Rossana Orlandi

Design and commitment

10.04.2019

#design

Showing an object in a real space makes it more understandable, more enjoyable… rather than putting it on a pedestal

Rossana Orlandi is a true icon of Italian design. After working in fashion, she transformed in 2002 a former Milan tie workshop into a design gallery. A gallery owner and a talent scout of international influence, she has known and made known the designers of the Eindhoven school such as Piet Hein Eek, Maarten Baas and Nacho Carbonel. Later, she focused her attention on research in Asia and America, where she represented the most innovative designers. This has made her the most influential figure in this field, and she created personal relationships with artists and collectors. Today, she is considered to have invented design collecting. An home for all design lovers, her gallery is “the place to be” during Milan’s Design Week.

 

For the past year, Rossana Orlandi has been focusing on a new adventure: GuiltlessPlastic, the international project that raised awareness on plastic waste in the design industry. It is a 360° investigation into the complexities of the most widely used and controversial material of our time. For Fuori Salone, the “RO Plastic-Master’s Pieces” exhibition presented recycled works by world-renowned artists, architects and designers. This exhibition is set in the wonderful context of the railway pavilion of the Museum of Science and Technology, with locomotives from different eras. Displayed on the rails, the works are exhibited on their own wooden packaging box.

 

Here are a few names of the personalities chosen by Rossana Orlandi: Patricia Urquiola, Piet Hein Eek, Jaime Hayon, Nacho Carbonell, Formafantasma, Studio Job, Barnaba Fornasetti, Thierry Jeannot, Max Lamb, Piero Lissoni, Fabio Novembre, Italo Rota, Marcel Wanders and Nika Zupanc. After Milan, the exhibition will travel through Paris, London and New York.

Milan’s Design Week is now a real platform to deal with social issues. You gave the perfect example with your GuiltlessPlastic project. After the exhibition, how do you plan to keep this project alive and what are your expectations for the future?

Most definitely I’m looking forward a second edition. I was very surprised by how committed people have been in the first edition, as well as by the incredible energy it created: we received projects from all five continents in just three months time! Young designers’ participation is fundamental in order for us to find new solutions and to share new lifestyles. My dream is to have the entire world participating because we must create awareness around this plastic waste issue, and it is about time we unite. I’m convinced that, together, we can fin solutions through design. I want to stimulate designers to think conscientiously about using recycled plastic, because the possibilities are infinite. You can do anything with recycled plastic, from interior design to product design.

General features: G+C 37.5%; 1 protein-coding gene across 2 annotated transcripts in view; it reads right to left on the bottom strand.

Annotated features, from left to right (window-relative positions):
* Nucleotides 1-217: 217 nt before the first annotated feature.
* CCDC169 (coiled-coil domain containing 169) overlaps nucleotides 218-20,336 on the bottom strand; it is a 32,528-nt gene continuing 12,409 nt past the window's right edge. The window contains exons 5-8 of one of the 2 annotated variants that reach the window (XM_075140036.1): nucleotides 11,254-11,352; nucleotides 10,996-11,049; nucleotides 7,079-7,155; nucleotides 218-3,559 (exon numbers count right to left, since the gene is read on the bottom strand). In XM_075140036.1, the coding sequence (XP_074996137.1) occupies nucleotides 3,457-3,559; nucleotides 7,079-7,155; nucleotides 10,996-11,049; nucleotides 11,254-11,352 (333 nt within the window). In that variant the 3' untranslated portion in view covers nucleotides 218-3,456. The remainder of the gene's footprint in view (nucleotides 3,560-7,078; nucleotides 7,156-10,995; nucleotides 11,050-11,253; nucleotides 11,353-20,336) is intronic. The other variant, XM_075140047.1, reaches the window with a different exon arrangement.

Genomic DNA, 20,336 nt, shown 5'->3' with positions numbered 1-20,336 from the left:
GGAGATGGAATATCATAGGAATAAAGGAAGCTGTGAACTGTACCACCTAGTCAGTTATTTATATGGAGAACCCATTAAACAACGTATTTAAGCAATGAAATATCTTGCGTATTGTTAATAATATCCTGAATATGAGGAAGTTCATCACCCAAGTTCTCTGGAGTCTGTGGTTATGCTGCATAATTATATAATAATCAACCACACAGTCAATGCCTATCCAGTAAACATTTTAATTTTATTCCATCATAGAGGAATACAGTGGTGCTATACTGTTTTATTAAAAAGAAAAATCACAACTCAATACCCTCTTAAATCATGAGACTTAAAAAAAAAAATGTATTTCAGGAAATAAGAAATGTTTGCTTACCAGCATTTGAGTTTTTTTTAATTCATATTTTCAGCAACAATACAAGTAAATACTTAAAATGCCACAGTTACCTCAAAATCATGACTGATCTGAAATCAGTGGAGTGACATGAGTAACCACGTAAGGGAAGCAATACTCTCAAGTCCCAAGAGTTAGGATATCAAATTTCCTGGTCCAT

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Design weeks are now a phenomenon that attracts a great amont of visitors, especially in Malian. How essential is design for the actual global economy?

In 2018, the value of the design industry was estimated at 36 billions euros globally, 63% of which originated from author design. The figures speak for themselves. Design not only creates beauty but also wealth. But it’s not only about that! Design had become strategic in the development of a new generation of products that respond to the precepts of circular economy: efficiency, minor use of materials and energy, and recycling. This is an essential step for an economy capable of facing the great challenge of climate change.

Is design capable of generating new trends to which to refer or does inspiration come from other artistic fields?

Contamination has no limits. The currents all contaminate each other.

Does France have historical design icons? What about new contemporary icons?

Le Corbusier and his Modulor. Charlotte Perriand, too. And of course Jean Prouvé. As far as contemporary design is concerned, I am fascinated by Thierry Jeannot and Aurélie Mathigot, too. In Paris, I never miss a chance to go see Matali Crasset.

One of the characteristics of your gallery is to show design objects in real situations, and the very structure of the gallery evokes a private interior with an attached garden. Can you explain why you made this choice?

Showing an object in a real space makes it more understandable, more enjoyable… rather than putting it on a pedestal. I am very keen on the installation of the gallery, which I personally take care of in every detail, even the color of the flowers.

You also participated in the initiative launched by the Milan City Hall “Women in design”. Who are your favorite female designers?

Patricia Urquiola.

Who supports you in your work?

My daughter Nicoletta. She’s always by my side.

What is your greatest love?

My family.

Interview: Sara Mancinelli

Portrait: Gianni Basso

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